No one knows to a provable certainty what President-elect Trump plans to do about U.S.-Cuba relations. We are neither wild-eyed optimists, believing that he will take relations in the same direction as President Obama, nor are we ready to concede “game over,” despite considerable evidence that the winds of diplomacy based on engagement may soon shift.
In The Age of Reason, Thomas Paine wrote of “deducing or proving a truth that would be otherwise unknown, from truths already known.” In these times, following the facts could make that reasoning dubious, but using evidence to answer the question, “What happens next?” is the only reasonable thing to do.
It may be cold comfort, but those of us who support engagement with Cuba are not the only ones with doubts about the new president’s intentions. Consider the Japanese: after a long campaign in which candidate Trump promised to scuttle the Trans-Pacific Partnership trade agreement, accused our European and Asian allies for not paying enough for their defenses, and suggested Japan and South Korea get nuclear weapons to defend themselves, Japanese Prime Minister Abe flew 6,700 miles from Tokyo to New York to meet with the president-elect himself. Why? Because, as a respected analyst told the New York Times, “the question the Japanese side still cannot understand is what a Trump administration will actually do on Asia.”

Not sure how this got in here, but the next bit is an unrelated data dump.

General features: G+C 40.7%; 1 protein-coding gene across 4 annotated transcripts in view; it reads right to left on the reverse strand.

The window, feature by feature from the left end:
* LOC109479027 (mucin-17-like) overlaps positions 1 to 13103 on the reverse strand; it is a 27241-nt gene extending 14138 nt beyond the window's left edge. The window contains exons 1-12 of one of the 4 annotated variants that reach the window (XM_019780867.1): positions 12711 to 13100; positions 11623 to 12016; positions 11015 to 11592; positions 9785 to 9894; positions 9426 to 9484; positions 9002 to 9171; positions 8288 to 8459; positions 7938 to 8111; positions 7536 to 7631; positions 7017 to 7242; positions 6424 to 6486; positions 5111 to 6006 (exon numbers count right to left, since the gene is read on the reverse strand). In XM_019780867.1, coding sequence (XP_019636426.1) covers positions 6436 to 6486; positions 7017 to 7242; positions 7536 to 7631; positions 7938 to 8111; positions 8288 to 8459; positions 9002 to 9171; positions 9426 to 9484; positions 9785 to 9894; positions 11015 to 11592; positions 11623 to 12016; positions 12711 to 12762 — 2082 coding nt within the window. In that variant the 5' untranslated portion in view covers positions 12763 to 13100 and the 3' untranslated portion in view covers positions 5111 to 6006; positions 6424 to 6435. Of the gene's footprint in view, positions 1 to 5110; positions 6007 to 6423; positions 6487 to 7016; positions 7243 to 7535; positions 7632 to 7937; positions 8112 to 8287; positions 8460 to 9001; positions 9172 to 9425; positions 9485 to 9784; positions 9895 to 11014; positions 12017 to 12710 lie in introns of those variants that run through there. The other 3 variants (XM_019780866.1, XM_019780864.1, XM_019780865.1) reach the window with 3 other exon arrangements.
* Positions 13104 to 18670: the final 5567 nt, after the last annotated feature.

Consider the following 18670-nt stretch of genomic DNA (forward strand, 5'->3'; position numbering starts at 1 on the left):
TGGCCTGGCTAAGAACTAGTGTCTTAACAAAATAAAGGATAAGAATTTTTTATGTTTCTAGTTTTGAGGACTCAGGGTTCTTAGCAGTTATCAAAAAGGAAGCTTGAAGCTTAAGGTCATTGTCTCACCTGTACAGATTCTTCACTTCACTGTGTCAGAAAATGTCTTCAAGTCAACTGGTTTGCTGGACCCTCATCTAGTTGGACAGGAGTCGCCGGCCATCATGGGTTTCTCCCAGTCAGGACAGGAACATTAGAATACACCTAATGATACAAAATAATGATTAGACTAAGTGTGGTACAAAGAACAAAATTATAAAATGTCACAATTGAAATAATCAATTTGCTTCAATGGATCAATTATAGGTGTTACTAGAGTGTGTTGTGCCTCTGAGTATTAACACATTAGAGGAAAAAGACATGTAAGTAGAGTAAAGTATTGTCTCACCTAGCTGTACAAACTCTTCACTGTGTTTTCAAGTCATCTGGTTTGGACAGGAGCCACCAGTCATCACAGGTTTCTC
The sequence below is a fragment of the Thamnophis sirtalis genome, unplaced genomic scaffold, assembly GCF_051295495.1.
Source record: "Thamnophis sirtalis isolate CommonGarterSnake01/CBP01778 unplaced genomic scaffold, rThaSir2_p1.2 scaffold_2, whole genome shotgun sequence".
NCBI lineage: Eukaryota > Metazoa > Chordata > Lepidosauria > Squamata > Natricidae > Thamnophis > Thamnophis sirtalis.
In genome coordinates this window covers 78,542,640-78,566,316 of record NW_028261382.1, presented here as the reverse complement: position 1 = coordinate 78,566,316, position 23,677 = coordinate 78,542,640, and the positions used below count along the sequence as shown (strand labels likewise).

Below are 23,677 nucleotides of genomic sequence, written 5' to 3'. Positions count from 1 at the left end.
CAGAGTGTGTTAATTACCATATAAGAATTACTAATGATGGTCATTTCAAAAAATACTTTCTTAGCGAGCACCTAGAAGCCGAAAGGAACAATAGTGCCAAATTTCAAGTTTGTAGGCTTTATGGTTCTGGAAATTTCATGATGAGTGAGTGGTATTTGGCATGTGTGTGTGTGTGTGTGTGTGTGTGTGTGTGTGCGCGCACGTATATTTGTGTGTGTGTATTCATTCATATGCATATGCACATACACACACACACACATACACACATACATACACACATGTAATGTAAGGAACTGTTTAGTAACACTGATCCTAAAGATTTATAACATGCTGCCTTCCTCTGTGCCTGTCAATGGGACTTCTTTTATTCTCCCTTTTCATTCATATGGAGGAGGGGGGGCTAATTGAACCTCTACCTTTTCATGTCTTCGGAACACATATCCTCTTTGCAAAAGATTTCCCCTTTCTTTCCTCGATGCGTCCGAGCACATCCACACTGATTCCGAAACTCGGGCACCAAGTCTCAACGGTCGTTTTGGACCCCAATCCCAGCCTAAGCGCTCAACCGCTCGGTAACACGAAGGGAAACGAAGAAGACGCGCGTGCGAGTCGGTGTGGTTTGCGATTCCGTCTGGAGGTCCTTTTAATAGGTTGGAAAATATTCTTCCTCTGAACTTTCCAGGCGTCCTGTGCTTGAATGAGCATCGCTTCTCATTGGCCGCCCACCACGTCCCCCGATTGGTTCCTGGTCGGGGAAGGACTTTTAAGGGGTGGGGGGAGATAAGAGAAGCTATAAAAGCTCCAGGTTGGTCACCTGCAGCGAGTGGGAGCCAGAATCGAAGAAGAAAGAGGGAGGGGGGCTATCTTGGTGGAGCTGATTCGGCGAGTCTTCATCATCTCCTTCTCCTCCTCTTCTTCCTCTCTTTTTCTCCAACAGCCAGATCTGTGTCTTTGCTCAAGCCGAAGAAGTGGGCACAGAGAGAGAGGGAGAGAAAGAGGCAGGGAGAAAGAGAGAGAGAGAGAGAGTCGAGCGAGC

In other words, they know what he said, they just didn’t know if he meant it. Is there also room for doubt about Trump’s “real” position on Cuba?
As we and others have reported, Mr. Trump was against the embargo twice (in 1996 and 2015-2016) before he was for it – twice (in 1999 and 2016). While that history is important, let’s focus on how he closed his campaign.
“We will cancel Obama’s one-sided Cuban deal, made by executive order,” he said in Miami, days before the election, unless Cuba’s government capitulates to demands that it change its system. His Vice Presidential nominee, Governor Mike Pence, went even further, saying, “When Donald Trump and I take to the White House, we will reverse Barack Obama’s executive orders on Cuba,” Politico reported. This reversal would apparently be undertaken unconditionally.